Once communication lines are open, the bullying must end immediately and the parent needs to get to the root of the problem. Investigating the nature and extent of the bullying is essential to understanding what happened. Educating your child on how the target feels and how they might feel to be on the receiving end is crucial. Cultivate empathy but also establish parental controls that remain in place until trust is restored.

Parents should also talk to their teens about being a bystander to cyberbullying. There are things a parent can encourage them to do and to avoid doing, including:

  • Do not participate
  • Do not respond negatively or retaliate
  • Respond to the author of the hurtful message privately and constructively 
  • Follow up with others that have been targeted

Recognizing Cyberbullying: How do I know if someone is bullying my teen online?

It’s important to recognize the warning signs signaling that your teenager may be the target of cyberbullying so that you can intervene to protect them from further harm. Signs to watch out for include:

  • Becomes upset or sad often while using a device
  • Withdraws from social interaction
  • Is reluctant to participate in activities they once enjoyed
  • Has a decline in grades
  • Refuses to attend school
  • Shows signs of depression or sadness

If your child seems hopeless, helpless, or is exhibiting signs of suicidal ideations, it’s critical that they receive immediate assistance before they attempt or complete suicide. Not all teens who are depressed will resort to self-harm, but cyberbullying significantly increases the risk of self-injury or suicide in teens, so it’s best to be safe by learning how to identify suicide risks.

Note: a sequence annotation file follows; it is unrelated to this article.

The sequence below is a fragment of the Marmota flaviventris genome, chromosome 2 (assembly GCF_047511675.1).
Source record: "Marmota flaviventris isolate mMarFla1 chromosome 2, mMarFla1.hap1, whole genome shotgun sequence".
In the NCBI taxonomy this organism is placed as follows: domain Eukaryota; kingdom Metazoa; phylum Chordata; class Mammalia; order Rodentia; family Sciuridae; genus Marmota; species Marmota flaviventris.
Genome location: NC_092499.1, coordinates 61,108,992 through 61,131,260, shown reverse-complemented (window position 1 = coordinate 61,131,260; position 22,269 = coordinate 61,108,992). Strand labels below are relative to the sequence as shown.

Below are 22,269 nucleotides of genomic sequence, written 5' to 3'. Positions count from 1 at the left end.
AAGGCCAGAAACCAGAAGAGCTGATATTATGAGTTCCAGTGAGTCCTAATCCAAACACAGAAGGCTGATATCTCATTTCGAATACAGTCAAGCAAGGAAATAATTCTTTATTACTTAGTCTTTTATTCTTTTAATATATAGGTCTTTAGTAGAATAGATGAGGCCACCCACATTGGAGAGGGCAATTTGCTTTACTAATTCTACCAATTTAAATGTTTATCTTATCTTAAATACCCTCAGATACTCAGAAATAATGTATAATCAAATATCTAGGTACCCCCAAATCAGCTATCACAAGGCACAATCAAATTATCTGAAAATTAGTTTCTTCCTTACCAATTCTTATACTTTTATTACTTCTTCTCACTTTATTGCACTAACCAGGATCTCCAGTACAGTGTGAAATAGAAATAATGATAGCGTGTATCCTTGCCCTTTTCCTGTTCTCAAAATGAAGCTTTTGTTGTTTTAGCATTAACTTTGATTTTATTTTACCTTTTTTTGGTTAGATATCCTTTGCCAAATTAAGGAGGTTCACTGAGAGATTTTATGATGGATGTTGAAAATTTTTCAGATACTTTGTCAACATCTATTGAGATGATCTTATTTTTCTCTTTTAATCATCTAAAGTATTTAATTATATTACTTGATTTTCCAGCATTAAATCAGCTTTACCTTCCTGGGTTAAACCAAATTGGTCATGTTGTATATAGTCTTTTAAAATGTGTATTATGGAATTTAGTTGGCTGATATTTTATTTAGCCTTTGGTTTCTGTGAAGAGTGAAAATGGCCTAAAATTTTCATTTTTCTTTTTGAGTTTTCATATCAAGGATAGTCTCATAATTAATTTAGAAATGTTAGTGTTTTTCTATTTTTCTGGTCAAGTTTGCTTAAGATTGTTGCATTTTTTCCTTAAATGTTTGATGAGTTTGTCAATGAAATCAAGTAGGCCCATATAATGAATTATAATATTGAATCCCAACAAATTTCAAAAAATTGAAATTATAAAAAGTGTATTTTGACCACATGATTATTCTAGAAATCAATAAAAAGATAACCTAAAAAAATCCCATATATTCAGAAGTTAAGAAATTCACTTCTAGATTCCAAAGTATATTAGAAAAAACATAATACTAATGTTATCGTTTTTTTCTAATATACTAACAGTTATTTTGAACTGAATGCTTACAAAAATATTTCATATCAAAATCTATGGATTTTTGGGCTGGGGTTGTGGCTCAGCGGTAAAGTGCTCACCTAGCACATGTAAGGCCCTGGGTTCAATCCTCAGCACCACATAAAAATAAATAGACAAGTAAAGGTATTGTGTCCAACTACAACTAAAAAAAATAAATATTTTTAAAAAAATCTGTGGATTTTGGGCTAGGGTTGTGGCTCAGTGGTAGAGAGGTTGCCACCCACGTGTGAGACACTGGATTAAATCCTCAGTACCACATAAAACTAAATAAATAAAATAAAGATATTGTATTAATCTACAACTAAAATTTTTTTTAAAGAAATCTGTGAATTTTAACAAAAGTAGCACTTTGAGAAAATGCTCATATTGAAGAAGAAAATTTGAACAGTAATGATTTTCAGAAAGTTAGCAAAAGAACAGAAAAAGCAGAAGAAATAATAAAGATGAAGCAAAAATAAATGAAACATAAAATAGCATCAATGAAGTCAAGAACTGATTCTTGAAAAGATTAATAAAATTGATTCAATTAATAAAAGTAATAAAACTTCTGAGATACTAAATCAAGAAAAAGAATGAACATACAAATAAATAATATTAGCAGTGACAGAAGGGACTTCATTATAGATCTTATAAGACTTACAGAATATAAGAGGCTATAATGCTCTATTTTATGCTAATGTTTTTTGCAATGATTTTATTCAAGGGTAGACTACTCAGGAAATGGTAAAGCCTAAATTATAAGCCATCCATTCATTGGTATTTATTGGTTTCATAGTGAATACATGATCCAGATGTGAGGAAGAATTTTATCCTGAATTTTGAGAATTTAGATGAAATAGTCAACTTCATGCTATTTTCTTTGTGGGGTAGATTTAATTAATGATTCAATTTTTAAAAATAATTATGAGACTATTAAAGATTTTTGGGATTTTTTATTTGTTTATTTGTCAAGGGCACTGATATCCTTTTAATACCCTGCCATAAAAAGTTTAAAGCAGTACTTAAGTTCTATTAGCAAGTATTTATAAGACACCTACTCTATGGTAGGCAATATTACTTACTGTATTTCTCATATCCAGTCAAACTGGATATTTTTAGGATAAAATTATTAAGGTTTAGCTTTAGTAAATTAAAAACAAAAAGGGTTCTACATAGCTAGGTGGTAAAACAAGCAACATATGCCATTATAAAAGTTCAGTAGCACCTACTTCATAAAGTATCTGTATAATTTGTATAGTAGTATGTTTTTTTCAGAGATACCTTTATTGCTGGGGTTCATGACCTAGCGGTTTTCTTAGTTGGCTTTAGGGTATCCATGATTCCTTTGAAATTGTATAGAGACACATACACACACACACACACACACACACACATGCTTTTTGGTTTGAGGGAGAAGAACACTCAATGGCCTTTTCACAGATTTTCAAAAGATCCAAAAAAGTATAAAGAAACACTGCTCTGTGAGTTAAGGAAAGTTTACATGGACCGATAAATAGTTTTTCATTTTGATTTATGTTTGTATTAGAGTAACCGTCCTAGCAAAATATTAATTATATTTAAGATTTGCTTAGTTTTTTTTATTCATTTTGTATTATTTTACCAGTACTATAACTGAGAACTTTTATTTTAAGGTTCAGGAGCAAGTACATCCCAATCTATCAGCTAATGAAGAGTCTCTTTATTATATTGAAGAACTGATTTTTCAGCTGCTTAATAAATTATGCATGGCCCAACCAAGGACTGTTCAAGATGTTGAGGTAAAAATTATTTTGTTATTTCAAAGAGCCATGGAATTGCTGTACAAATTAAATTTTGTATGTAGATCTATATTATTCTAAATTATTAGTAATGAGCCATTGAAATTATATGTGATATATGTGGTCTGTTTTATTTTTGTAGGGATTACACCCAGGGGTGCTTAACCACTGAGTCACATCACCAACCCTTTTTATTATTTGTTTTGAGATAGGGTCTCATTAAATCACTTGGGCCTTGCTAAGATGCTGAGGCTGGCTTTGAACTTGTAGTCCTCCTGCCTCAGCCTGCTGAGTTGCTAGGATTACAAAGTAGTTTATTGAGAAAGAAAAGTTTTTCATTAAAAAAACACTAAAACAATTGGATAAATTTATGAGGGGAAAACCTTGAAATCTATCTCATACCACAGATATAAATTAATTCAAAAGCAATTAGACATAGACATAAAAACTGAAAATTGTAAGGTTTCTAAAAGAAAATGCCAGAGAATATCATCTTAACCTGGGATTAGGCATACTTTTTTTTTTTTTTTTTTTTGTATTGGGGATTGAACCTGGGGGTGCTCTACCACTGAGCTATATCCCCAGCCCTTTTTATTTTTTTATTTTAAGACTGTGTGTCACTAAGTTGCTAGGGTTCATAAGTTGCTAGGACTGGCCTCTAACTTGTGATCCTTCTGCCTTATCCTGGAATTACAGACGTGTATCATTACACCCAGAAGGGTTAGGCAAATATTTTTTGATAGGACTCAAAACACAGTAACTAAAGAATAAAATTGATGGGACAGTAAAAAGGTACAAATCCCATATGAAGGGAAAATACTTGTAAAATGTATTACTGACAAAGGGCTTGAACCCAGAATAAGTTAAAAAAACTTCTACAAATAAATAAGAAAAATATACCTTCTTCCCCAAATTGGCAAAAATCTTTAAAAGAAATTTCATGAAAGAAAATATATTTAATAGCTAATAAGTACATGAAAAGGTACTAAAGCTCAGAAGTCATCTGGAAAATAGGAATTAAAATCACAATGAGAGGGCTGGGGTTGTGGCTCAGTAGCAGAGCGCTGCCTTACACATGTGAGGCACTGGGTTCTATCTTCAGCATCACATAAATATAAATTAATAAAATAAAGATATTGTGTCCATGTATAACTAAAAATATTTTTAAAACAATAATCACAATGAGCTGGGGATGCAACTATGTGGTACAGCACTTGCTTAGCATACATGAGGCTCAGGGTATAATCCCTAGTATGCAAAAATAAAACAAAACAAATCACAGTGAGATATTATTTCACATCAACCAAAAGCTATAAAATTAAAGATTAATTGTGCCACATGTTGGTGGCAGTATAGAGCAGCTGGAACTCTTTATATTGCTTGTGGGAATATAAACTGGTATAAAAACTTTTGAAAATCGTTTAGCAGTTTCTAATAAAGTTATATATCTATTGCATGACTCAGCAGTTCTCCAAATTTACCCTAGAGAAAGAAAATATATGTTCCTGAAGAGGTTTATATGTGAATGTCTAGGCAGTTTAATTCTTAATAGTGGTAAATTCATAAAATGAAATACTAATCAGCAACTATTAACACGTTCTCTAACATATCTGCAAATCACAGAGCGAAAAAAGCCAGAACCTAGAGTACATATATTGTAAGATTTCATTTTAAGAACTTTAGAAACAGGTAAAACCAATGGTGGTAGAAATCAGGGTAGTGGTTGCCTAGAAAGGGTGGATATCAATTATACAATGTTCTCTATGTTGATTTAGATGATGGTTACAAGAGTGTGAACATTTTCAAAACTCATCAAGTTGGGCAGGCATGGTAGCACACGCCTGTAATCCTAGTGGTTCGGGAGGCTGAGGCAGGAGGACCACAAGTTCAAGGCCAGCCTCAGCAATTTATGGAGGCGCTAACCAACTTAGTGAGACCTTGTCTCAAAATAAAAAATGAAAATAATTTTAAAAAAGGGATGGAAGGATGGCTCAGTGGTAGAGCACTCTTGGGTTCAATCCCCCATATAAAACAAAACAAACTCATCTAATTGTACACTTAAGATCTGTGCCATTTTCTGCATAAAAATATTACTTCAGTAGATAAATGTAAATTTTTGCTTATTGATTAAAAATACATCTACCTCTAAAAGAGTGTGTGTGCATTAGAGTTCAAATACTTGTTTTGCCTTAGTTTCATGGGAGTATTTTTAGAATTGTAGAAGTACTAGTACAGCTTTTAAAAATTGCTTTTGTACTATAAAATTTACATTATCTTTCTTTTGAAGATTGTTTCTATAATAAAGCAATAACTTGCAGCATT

Tips to Protect Your Child From Cyberbullying

Teaching teens how to protect themselves from cyberbullying gives them the tools necessary to mitigate the negative impacts on their mental health when using social media. Social media can be beneficial when used appropriately, but it can also be detrimental when youth is not equipped to recognize and avoid or report cyberbullying. It’s important to have ongoing conversations with your teens about their online use and seek help when problems arise. 

Teens can use these tips to protect themselves online:

  • Tell a trusted adult if you’re being cyberbullied.
  • If you know someone who’s being a cyberbully tell them to stop. If they don’t, report it.
  • Contact host or site providers if inappropriate material is being posted on their site.
  • Save all evidence if you’re being bullied online. Don’t delete anything without keeping a copy for yourself.
  • Don’t respond to rude messages.
  • If someone angers you, wait, don’t fire off a rude comeback. It’ll only make things worse.
  • Don’t share personal information online.
  • Protect your username and password. Don’t share it with friends.
  • Don’t open anything from someone you don’t know.
  • Keep privacy settings on your computer. Secure your information.
  • Choose your friends wisely.
  • Only accept close friends on your social networking sites.
  • Don’t post anything online that you wouldn’t mind your parents seeing.
  • Most importantly, treat others as you want to be treated. Think before you click. Look at what you’re posting or uploading and ask, “Would I want someone saying or posting that about me online?” If the answer is no, then don’t do it.

If you have questions or concerns about cyberbullying or your teen’s social media usage, or your teen suffered psychological or physical harm due to cyberbullying, contact Social Media Victims Law Center today for a free consultation.